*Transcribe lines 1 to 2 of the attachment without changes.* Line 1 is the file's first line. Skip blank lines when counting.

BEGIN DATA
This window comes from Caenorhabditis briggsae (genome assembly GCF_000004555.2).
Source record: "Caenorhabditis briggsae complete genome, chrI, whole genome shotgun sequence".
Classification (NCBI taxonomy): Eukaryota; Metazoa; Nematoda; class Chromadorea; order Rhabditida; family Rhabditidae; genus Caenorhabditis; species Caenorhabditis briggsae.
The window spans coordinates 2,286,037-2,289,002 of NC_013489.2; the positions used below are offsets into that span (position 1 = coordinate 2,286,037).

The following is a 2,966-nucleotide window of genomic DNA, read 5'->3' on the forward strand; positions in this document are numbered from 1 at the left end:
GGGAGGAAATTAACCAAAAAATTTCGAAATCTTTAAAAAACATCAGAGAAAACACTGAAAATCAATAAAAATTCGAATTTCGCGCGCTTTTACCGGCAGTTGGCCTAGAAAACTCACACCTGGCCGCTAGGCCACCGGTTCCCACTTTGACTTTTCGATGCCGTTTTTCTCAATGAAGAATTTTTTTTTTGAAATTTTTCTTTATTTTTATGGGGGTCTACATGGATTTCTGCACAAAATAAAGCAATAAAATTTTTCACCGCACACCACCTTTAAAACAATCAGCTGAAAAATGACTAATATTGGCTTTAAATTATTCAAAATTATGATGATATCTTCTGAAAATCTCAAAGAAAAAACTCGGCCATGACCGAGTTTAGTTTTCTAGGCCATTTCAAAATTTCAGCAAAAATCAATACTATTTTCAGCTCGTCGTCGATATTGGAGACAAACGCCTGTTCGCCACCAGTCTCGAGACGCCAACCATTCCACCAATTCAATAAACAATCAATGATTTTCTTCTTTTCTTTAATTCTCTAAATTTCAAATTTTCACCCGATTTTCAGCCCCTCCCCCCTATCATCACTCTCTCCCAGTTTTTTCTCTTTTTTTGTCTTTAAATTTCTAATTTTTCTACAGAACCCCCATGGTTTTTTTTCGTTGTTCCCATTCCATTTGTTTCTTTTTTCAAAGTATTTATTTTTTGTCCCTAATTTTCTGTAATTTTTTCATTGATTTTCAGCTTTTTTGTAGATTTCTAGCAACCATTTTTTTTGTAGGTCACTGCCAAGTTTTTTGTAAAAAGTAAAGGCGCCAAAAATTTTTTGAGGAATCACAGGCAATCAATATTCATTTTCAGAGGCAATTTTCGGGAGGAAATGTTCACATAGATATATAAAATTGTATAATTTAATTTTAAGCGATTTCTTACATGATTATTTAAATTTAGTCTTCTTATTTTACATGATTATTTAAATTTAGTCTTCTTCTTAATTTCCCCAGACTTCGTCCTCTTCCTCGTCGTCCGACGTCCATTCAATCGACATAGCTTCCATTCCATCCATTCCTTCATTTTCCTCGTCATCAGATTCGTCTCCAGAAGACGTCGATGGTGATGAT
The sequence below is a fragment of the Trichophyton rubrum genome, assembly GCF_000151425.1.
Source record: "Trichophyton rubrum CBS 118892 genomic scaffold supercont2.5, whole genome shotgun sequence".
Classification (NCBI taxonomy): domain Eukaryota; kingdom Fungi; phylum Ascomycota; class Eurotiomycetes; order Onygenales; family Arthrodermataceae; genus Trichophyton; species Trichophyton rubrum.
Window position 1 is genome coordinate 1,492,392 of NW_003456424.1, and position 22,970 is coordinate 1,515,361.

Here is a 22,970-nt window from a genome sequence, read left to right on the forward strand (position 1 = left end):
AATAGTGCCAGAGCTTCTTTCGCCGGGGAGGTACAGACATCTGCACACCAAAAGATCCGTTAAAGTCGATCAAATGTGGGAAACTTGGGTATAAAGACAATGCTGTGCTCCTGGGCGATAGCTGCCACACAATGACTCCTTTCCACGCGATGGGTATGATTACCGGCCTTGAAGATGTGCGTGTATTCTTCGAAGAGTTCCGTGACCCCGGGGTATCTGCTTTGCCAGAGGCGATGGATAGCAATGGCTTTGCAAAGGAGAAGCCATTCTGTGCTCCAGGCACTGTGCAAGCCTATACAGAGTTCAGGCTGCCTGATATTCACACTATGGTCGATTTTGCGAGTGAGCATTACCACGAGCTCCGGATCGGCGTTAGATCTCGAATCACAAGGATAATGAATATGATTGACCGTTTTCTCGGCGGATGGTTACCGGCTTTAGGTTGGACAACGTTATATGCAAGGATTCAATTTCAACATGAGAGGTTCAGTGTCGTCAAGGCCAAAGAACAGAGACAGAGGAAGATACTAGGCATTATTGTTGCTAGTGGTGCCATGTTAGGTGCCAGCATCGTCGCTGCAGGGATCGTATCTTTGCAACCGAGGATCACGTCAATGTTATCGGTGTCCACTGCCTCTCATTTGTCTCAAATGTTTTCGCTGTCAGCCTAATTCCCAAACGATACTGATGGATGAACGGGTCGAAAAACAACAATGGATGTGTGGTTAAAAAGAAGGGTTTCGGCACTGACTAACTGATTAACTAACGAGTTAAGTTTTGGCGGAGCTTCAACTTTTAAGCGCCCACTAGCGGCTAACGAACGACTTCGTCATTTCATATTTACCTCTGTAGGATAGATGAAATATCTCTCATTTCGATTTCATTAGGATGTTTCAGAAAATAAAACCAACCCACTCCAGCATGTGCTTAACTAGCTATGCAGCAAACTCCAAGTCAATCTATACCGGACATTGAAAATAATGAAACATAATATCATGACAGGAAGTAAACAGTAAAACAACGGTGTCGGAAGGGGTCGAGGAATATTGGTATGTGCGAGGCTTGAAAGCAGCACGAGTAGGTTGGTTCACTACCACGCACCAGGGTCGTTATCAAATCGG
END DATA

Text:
This window comes from Caenorhabditis briggsae (genome assembly GCF_000004555.2).
Source record: "Caenorhabditis briggsae complete genome, chrI, whole genome shotgun sequence".